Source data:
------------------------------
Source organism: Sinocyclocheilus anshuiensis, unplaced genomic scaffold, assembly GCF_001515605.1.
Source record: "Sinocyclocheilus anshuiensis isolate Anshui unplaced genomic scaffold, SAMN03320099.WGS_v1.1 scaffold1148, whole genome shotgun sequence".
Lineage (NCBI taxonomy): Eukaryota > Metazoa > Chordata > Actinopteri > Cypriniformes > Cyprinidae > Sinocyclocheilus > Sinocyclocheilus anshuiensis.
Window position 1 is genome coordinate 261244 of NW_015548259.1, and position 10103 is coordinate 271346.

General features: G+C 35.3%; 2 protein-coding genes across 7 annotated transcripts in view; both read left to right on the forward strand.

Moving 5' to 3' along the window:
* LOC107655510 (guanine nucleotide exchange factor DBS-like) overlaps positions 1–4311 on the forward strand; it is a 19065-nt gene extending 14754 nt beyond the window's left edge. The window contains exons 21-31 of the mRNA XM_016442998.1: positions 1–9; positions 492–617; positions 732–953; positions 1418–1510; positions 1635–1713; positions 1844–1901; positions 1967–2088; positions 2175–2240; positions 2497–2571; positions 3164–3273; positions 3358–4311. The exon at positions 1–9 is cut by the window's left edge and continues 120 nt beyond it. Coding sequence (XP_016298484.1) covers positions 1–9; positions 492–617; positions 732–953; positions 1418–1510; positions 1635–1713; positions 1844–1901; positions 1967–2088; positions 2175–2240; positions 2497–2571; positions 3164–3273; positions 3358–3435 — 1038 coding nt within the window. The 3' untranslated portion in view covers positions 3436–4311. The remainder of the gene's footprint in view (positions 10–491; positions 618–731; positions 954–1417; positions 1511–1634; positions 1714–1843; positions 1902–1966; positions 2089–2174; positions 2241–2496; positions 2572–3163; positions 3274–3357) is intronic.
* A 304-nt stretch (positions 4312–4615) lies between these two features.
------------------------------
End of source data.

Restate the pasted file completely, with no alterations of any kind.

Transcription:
Source organism: Sinocyclocheilus anshuiensis, unplaced genomic scaffold, assembly GCF_001515605.1.
Source record: "Sinocyclocheilus anshuiensis isolate Anshui unplaced genomic scaffold, SAMN03320099.WGS_v1.1 scaffold1148, whole genome shotgun sequence".
Lineage (NCBI taxonomy): Eukaryota > Metazoa > Chordata > Actinopteri > Cypriniformes > Cyprinidae > Sinocyclocheilus > Sinocyclocheilus anshuiensis.
Window position 1 is genome coordinate 261244 of NW_015548259.1, and position 10103 is coordinate 271346.

General features: G+C 35.3%; 2 protein-coding genes across 7 annotated transcripts in view; both read left to right on the forward strand.

Moving 5' to 3' along the window:
* LOC107655510 (guanine nucleotide exchange factor DBS-like) overlaps positions 1–4311 on the forward strand; it is a 19065-nt gene extending 14754 nt beyond the window's left edge. The window contains exons 21-31 of the mRNA XM_016442998.1: positions 1–9; positions 492–617; positions 732–953; positions 1418–1510; positions 1635–1713; positions 1844–1901; positions 1967–2088; positions 2175–2240; positions 2497–2571; positions 3164–3273; positions 3358–4311. The exon at positions 1–9 is cut by the window's left edge and continues 120 nt beyond it. Coding sequence (XP_016298484.1) covers positions 1–9; positions 492–617; positions 732–953; positions 1418–1510; positions 1635–1713; positions 1844–1901; positions 1967–2088; positions 2175–2240; positions 2497–2571; positions 3164–3273; positions 3358–3435 — 1038 coding nt within the window. The 3' untranslated portion in view covers positions 3436–4311. The remainder of the gene's footprint in view (positions 10–491; positions 618–731; positions 954–1417; positions 1511–1634; positions 1714–1843; positions 1902–1966; positions 2089–2174; positions 2241–2496; positions 2572–3163; positions 3274–3357) is intronic.
* A 304-nt stretch (positions 4312–4615) lies between these two features.